Now this book sits by my bed as a reminder of what once was: the intensity, confusion and vibrancy of those early days that now seem like another life. I’d buy a copy for every new mum I knew if I didn’t secretly think it would diminish its magic. Like a weird, enchanted goblet.
Photo taken by Matt Preston and reproduced under CC license
A friend recently did a face swap with his baby and shared the results on facebook. You know: his face on his baby’s face, and vice versa. Reader, it was as disturbing as it sounds. And as tempting as it was to try this with my own baby, I held myself back.
When my boy was born he looked like he belonged to my husband’s side of the family which thankfully, he did. I was a hairy, dark baby and my husband a bald, pale one. We got a bald, skinny, pale baby and I thought he was gorgeous. So in love was I that I thought his forceps scar made him look like Ziggy Stardust. Oh, really. Having my own baby to fall in love with put paid to my theory that mums who had ugly babies were just pretending to think they were cute. Surely, I thought, they could see it was a bit squinty? A bit wax granddad? In a word: No. There is no way this has ever happened in the history of the world of people having babies. Ever.
Since all new mums think their babies are beautiful all we really need in the looks department is for our newborns to look a bit like us. But it doesn’t happen, does it? All babies looks like the dad and it’s a bummer. You’ve just given birth, nobody gives a shit about the state of your vagina and all people want to do is tell you how much the baby looks like the daddy. It’s one of life’s great chafing moments.
When the baby does start looking like you it is great. But with it comes the risk that you find out what you really look like. Imagine, for instance, that you have a weird or notable feature and that the baby has this too. Maybe you didn’t know it was that weird or notable, or had chosen to forget. Well your nearest and dearest are going to flag it up to you whenever they get the chance. As are strangers. Think about it. That baby at the library with the crazy big drug eyes? Look at its mum. You see what I mean? One friend’s mother in law loves to point out how big her grandson’s mouth is. “It’s so big! His mouth’s so big! Just like yours! God your mouth is so big! Just, WOW!” And on it goes, apparently.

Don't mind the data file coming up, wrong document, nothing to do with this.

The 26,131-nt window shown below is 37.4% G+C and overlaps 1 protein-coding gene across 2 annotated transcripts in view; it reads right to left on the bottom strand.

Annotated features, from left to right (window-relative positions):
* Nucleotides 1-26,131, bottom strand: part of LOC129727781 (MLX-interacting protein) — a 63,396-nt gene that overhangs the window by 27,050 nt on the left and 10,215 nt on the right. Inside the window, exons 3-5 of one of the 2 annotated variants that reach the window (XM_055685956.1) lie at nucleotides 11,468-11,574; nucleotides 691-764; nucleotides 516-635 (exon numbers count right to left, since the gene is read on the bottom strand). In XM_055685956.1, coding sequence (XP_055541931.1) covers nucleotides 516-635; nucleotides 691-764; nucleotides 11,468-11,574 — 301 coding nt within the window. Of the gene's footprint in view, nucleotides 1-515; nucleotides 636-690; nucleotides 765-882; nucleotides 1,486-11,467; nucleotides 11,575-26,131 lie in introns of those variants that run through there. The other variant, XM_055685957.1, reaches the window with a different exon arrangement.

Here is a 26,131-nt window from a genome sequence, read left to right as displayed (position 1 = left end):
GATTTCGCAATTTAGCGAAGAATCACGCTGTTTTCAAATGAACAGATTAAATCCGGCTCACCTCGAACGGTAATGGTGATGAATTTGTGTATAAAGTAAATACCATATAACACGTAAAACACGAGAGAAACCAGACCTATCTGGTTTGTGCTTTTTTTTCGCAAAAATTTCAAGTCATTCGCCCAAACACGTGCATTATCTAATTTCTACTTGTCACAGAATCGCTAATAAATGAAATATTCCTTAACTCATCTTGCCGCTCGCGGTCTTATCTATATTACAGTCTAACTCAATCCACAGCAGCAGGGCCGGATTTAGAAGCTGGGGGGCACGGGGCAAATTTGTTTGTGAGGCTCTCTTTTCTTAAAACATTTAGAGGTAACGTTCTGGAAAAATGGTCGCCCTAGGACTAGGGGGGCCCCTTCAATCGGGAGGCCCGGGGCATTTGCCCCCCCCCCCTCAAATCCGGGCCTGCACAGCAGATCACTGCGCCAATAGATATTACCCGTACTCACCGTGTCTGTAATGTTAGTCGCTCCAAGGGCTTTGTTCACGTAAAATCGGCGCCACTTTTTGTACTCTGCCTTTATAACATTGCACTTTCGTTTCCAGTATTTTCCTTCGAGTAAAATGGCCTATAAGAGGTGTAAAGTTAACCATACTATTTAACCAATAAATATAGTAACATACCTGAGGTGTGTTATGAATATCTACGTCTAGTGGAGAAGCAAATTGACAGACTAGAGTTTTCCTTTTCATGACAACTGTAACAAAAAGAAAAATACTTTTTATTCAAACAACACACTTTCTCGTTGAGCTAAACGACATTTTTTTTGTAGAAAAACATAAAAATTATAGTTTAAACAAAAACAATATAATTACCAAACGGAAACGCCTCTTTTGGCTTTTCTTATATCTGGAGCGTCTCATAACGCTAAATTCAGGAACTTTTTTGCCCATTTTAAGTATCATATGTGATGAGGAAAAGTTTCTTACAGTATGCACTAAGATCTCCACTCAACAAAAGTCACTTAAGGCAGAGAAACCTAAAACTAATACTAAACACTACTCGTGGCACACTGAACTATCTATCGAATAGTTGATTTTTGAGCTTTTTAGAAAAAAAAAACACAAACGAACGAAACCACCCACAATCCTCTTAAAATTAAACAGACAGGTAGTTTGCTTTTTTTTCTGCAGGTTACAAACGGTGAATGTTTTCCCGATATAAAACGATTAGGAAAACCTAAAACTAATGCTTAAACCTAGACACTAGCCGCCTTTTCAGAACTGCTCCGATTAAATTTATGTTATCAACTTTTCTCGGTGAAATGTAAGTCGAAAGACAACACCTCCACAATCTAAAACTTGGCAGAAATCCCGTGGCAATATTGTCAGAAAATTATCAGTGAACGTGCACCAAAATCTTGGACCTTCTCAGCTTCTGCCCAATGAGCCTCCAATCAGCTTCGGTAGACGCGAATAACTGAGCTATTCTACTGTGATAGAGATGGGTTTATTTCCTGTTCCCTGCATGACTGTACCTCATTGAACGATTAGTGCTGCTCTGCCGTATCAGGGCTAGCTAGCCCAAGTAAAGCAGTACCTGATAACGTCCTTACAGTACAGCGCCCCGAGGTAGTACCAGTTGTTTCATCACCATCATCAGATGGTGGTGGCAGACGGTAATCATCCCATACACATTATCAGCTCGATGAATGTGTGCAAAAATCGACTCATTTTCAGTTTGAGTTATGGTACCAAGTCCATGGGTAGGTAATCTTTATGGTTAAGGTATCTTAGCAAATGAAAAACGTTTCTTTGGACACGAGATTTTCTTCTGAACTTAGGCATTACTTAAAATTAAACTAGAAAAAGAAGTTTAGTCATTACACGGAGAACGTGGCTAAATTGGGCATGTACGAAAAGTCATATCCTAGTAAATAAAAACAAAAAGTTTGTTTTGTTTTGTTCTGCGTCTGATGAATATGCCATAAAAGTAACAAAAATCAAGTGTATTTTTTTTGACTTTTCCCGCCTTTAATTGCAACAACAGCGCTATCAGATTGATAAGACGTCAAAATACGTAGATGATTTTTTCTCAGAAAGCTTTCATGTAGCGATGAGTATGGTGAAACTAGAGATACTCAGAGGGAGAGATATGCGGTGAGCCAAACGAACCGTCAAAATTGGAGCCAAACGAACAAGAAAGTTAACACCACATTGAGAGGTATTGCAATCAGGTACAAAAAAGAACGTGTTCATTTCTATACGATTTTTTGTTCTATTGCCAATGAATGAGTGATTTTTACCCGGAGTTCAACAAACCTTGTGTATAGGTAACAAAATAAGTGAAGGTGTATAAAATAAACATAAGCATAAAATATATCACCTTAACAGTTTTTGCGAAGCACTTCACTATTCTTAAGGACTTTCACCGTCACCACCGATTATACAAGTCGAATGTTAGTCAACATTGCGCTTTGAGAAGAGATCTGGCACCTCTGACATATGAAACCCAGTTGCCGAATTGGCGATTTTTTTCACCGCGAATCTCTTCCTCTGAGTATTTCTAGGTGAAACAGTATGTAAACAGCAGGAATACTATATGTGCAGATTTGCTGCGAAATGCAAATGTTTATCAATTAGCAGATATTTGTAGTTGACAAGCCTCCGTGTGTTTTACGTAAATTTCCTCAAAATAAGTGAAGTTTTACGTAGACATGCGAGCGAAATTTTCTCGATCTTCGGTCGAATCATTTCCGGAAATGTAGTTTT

I don’t need to face swap to see my own unfortunate little face peeking out from my own kid’s face. He has my tendency to sit with his mouth open, catching flies; he has my tiny mouth, my husband’s monkey feet (sorry, hon) and also his translucent, worrying paleness. Sometimes I look at him so much that these things are hard to find, but then other times it just jumps out at me, askance. He’ll look up from some puzzling task like putting a lid back onto a yoghurt pot and there I am. It’s me. Looking back at me. Scream!
Around the time I became a mother I found myself reading two books about adoption. The first was Red Dust Road by Jackie Kay, fierce and marvellous Scottish poet and novelist. I lay in the bath with my massive belly for hours on end reading this book; my mouth ajar as I read her story of tracing her birth mother, birth father and all the mess and sadness that came with it.